Ahmad Jamal: Historical Album of the Year


Thanks to the Emerald City Nights releases, Jamal’s legacy is stronger than ever.

(Photo: Don Bronstein)

When Ahmad Jamal was first approached about releasing some of the recordings made during his many appearances at the Seattle club The Penthouse in the 1960s, he was initially skeptical about having to go back and consider such old recordings.

“Fifty-nine years?” he remembered thinking. “Come on.” But after further consideration, he changed his mind. “You know, there’s no such thing as old music,” he said, in an interview with DownBeat last November. “It’s either good or bad. So I hope this is a good thing for everyone concerned.”

He needn’t have worried. In addition to earning dozens of rave reviews, Emerald City Nights: Live At The Penthouse 1963–64 was voted the top Historical Jazz Album in the 71st Annual DownBeat Critics Poll. Sadly, Jamal was not around to see this triumph, as he passed away on April 16 at his home in Ashley Falls, Massachusetts.

“It’s very fitting,” said Zev Feldman, who produced the album for his Jazz Detective label. “That whole period [of Jamal’s career] was such magic. I believed in these tapes from the moment we discovered them. And to have him, who was notorious for not wanting to revisit his past, take a listen and talk about [this music] — I think that says something about where he was in his life.”

Jamal made numerous stops at the Seattle jazz landmark over the years, and was friendly with the club’s owner, Charlie Puzzo. There would always be a Steinway grand piano set up for him — Jamal was a lifelong Steinway artist — and a packed house waiting. But until Feldman approached him, he had no idea that there were reels and reels of his performances on tape out in Seattle. (Last year’s top Historical album, John Coltrane’s A Love Supreme: Live in Seattle was also recorded at the Penthouse.)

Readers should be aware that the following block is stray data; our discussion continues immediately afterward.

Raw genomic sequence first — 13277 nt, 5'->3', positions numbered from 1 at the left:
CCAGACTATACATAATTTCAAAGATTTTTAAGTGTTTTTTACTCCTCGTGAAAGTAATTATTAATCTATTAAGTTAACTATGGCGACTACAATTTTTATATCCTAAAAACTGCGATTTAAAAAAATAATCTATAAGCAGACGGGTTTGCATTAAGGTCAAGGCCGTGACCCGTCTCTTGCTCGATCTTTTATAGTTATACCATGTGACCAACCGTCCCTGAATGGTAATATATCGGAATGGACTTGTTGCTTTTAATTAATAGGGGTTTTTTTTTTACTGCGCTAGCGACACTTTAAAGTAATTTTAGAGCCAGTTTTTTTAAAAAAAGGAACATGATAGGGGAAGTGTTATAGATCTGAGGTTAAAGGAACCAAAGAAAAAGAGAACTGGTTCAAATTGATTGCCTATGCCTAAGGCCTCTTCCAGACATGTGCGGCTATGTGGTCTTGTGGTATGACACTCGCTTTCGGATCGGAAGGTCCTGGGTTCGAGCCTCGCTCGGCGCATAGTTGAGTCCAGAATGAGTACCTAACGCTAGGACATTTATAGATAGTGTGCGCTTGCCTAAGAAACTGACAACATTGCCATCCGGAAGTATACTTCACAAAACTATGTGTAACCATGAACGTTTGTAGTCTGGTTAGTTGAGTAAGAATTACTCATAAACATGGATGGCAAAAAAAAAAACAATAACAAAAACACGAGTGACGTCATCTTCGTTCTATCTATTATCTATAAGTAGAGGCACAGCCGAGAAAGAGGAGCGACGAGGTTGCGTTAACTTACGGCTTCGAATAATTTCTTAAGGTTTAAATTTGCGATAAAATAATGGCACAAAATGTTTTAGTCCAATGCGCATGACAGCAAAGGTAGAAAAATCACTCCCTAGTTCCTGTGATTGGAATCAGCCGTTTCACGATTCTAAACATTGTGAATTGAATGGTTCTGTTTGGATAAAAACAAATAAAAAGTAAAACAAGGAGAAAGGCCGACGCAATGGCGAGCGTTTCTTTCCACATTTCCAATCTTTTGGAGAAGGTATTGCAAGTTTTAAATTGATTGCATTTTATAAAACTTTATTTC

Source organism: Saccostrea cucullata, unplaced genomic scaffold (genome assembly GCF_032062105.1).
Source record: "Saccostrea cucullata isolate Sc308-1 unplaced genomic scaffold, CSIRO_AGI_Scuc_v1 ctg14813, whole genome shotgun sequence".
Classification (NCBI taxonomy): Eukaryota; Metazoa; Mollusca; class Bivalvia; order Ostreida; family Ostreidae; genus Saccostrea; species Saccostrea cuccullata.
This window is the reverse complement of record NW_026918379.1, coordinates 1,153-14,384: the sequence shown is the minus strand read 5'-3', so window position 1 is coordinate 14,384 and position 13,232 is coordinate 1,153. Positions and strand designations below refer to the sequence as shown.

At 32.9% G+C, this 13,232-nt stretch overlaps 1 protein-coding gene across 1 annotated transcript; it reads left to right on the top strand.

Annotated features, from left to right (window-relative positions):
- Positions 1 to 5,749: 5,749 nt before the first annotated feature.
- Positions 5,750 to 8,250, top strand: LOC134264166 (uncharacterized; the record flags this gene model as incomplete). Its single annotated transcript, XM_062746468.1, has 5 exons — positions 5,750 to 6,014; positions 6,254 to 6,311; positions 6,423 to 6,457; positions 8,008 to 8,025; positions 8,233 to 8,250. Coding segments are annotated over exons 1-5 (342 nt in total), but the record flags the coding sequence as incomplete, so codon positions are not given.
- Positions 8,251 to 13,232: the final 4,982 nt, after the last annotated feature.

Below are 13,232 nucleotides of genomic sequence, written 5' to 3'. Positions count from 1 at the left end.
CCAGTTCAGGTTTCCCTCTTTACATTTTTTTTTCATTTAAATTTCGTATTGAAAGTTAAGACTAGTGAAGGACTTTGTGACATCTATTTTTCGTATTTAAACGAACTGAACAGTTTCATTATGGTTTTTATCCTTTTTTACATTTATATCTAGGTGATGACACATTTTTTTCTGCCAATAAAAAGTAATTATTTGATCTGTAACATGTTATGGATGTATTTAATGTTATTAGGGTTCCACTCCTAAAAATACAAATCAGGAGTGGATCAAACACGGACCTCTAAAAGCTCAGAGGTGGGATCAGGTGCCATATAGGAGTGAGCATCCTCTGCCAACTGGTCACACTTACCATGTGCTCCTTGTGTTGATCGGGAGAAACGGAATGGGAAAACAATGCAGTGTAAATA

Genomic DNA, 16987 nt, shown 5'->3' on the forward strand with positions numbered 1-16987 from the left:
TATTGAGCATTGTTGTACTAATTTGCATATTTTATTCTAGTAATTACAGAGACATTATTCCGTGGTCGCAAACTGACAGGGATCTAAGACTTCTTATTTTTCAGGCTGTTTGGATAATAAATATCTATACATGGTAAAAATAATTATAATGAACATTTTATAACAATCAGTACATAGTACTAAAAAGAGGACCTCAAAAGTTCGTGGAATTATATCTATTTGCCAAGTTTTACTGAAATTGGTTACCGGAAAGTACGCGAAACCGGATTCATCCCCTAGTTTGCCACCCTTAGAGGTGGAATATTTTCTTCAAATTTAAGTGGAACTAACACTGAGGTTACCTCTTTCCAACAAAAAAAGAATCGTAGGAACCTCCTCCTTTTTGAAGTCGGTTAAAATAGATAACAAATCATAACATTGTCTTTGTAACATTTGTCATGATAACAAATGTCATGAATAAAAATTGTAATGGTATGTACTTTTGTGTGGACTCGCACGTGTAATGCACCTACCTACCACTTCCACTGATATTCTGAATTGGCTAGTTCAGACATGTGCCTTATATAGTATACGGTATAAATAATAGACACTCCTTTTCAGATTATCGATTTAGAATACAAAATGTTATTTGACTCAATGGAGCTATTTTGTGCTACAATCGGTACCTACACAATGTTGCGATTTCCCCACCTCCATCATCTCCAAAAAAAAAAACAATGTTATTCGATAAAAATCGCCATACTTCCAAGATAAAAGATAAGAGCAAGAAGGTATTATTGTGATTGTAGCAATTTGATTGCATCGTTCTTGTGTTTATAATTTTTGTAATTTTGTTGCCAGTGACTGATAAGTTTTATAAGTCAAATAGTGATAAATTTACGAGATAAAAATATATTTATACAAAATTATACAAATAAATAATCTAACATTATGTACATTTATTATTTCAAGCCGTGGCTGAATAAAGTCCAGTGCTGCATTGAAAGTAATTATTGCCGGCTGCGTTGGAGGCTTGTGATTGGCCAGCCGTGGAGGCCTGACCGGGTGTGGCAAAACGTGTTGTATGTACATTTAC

Emerald City Nights: Live At The Penthouse 1963–64 was the first of three releases compiled from those recordings. A second volume, covering the years 1965–’66, was released in December 2022; a third and final volume, covering 1966–’68, will be released in the late fall. The Penthouse closed in 1968.

Across those years, Jamal worked with several different lineups. Apart from four tracks recorded in June 1963, where Richard Evans played bass, Jamil Nasser was always Jamal’s bassist. But there were three different drummers over the years: Chuck Lampkin (who played with both Evans and Nasser), Vernel Fournier and Frank Gant.

“Jamil Nasser was one of the most celebrated bassists of all time,” Jamal said last November. “He brought Phineas Newborn to New York. Worked with B.B. King. I think he did three hundred and some one-nighters in one year with B.B. King. One of the masters from Memphis.” Evans, in addition to playing bass, wrote the first volume’s second tune, “Minor Adjustment.”

“He was one of my favorite writers,” Jamal said. “And he was Hiromi’s teacher when she was at Berklee.”

But as time passed, so did Jamal’s bandmates. “Frank Gant, he died recently,” he noted. “Chuck Lampkin has been gone awhile. And Vernel Fournier, one of the great, great masters from New Orleans. I’m the only one left.”

And now, Jamal is gone, too.